Specialist learning resources created to support children and families during Coronavirus
5th May 2020
Sheffield Hallam University has joined forces with an organisation that supports mental health and wellbeing in schools to create specialist resources to help parents and children deal with anxiety caused by the Covid-19 pandemic.
Academics working in the Sheffield Hallam-led social mobility partnership, South Yorkshire Futures have teamed up with Trauma Informed Schools UK (TISUK) and Nifty Fox Creative to develop resources aimed at supporting parents to help children to understand and deal with the current situation.
There is also advice and guidance for schools and settings to enable them to support the mental health and wellbeing of their staff who may still be coming into work to support the children of key workers.
The resources are being distributed to schools and parents through councils across the region from today (Monday 4 May) and are also available on the South Yorkshire Futures website.
South Yorkshire Futures is committed to improving education and raising aspiration for young people across the region as well developing a dedicated and talented workforce to support them.
The resources focus on how to talk to children about the situation, the importance of play and how this can help children and young people to open up about their feelings, helpful activities as well as support for the health and wellbeing of the workforce.
TISUK is a non-profit educational organisation that aims to provide appropriate training for schools, communities and organisations so that they become trauma informed and mentally healthy places for all. By appropriately training school staff they can help to deliver interventions addressing mild to moderate mental health problems in children.
More than 800 teachers a year train at Sheffield Hallam, with the majority going on to work in schools in the region. All trainee teachers at the University receive input on trauma informed practice to ensure schools are mentally healthy places for children and teachers so that teachers can support the ability to learn of the most vulnerable school children.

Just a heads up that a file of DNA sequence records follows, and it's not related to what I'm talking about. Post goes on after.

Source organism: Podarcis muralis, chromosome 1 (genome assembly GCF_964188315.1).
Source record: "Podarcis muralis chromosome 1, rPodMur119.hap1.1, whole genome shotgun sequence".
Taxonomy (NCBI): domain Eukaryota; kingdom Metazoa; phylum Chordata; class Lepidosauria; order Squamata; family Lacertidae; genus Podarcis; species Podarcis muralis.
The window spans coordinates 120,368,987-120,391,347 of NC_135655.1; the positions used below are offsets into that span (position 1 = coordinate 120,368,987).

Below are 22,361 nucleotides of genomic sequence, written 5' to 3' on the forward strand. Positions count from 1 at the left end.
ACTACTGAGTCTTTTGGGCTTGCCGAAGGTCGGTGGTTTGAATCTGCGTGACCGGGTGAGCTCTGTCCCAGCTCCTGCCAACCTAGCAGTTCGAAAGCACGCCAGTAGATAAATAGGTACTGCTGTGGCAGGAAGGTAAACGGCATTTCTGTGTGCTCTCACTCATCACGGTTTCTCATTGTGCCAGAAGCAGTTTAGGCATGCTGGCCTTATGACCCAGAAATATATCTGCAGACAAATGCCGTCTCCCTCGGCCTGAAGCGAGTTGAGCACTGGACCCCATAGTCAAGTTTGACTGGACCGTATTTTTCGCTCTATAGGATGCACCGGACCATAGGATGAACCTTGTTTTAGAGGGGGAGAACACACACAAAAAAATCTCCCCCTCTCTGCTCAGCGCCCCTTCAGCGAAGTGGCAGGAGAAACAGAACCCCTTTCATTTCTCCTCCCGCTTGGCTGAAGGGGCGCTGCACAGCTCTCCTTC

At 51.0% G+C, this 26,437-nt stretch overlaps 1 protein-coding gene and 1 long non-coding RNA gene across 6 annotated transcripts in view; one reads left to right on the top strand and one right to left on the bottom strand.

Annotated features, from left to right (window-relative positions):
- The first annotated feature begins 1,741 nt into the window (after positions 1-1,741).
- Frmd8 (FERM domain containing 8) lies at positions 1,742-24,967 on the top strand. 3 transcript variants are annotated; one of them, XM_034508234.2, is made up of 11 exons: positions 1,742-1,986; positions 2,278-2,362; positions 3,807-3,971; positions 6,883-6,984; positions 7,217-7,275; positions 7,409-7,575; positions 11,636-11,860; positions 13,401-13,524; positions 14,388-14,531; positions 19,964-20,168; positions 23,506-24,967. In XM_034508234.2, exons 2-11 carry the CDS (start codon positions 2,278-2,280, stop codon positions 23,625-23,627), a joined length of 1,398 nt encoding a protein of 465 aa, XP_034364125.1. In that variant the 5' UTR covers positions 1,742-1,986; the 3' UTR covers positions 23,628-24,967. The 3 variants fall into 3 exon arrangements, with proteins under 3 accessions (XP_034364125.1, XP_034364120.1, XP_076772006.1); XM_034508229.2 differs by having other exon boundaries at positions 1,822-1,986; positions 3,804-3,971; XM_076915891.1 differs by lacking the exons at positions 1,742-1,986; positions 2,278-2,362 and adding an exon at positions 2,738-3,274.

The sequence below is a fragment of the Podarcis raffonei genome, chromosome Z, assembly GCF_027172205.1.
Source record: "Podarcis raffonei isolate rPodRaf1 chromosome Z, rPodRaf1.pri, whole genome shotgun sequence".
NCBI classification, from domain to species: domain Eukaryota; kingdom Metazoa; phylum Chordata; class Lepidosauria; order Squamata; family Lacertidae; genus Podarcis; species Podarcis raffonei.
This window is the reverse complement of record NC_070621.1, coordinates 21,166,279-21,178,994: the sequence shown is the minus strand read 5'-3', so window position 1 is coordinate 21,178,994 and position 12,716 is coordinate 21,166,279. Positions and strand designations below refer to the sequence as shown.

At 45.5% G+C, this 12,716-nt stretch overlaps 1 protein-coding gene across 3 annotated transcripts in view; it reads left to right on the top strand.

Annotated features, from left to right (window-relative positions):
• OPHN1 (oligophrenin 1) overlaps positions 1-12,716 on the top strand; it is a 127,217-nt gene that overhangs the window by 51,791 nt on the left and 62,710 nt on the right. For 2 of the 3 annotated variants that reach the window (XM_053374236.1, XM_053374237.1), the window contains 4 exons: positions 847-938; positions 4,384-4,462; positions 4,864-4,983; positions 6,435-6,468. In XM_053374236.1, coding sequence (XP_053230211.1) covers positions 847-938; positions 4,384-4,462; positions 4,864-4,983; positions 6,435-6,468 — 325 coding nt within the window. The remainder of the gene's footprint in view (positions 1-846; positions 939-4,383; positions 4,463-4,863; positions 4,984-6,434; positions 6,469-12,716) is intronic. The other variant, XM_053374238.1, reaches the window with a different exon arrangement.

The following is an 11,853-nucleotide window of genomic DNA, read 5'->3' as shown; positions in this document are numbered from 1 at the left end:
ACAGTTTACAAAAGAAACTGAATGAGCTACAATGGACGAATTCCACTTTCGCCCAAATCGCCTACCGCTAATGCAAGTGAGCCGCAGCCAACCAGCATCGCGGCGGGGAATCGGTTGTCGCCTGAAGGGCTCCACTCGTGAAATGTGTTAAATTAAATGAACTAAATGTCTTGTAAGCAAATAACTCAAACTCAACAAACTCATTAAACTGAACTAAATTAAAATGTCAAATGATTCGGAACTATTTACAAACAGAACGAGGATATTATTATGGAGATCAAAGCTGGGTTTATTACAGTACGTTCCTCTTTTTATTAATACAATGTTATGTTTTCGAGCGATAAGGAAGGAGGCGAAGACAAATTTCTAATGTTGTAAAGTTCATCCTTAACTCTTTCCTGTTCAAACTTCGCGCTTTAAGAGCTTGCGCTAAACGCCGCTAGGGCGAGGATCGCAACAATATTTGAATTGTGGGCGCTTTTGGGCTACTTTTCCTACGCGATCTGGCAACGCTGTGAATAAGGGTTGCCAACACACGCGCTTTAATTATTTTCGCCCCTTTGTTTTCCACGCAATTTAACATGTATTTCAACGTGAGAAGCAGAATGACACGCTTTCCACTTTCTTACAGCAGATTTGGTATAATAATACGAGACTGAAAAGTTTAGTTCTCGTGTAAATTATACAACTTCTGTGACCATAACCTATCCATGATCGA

The two organisations saw a need for trauma informed resources to support parents, carers and schools to support children and their families’ mental health and wellbeing during the unprecedented current lockdown situation.
Sally Pearse, Strategic Lead for Early Years at South Yorkshire Futures, said:
“People tend to think of trauma as a significant event like a car accident but in fact trauma is the response to any event that frightens us or makes us feel that our life is out of control and when we are not supported to cope with this.
“Many adults will be experiencing this pandemic as traumatic, particularly where we have no-one available to help us make sense of what has happened. On top of this people will also be trying to support their children who have lost their familiar structures and routines and may have lost their sense of the world as a safe place.
“The trauma informed principles have never been more important to help support children who are suffering anxiety and trauma as a result of the current situation and the resources we have produced will hopefully support that.”
As part of a wider response to support families and children, the University also hosted a virtual conference to support organisations working with vulnerable children and young people across South Yorkshire during the Covid-19 crisis.
Experts in education and leaders from children’s charities and support organisations shared ideas on how the most vulnerable people in the region can be supported through education practice. Topics included trauma, poverty, home environments, transitions, bereavement, pupil and staff mental health and wellbeing.
Almost 400 participants joined the conference which was designed and delivered in just nine days.
Julie Harmieson, Co- Director Trauma Informed Schools UK, was involved in organising the virtual conference as well as the specialist resources.
“These circumstances make it difficult to manage our anxiety and inevitably our mood and behaviour will be affected. Just as our mood and behaviour may change, so will a child’s.
“Their fear can manifest itself in many ways including nightmares and change in appetite which are understandable and normal responses to high stress and anxiety. One of the most important things to do to support children at this uncertain and ever-changing time is contain their emotions by being steady for them.
“Structure is important, and routines certainly help to maintain a sense of normality, but there is powerful evidence of the buffering impact of play. It increases the sense of emotional connection and safety, reduces stress hormones and is a wonderful opportunity to talk about a child’s worries at the same time.”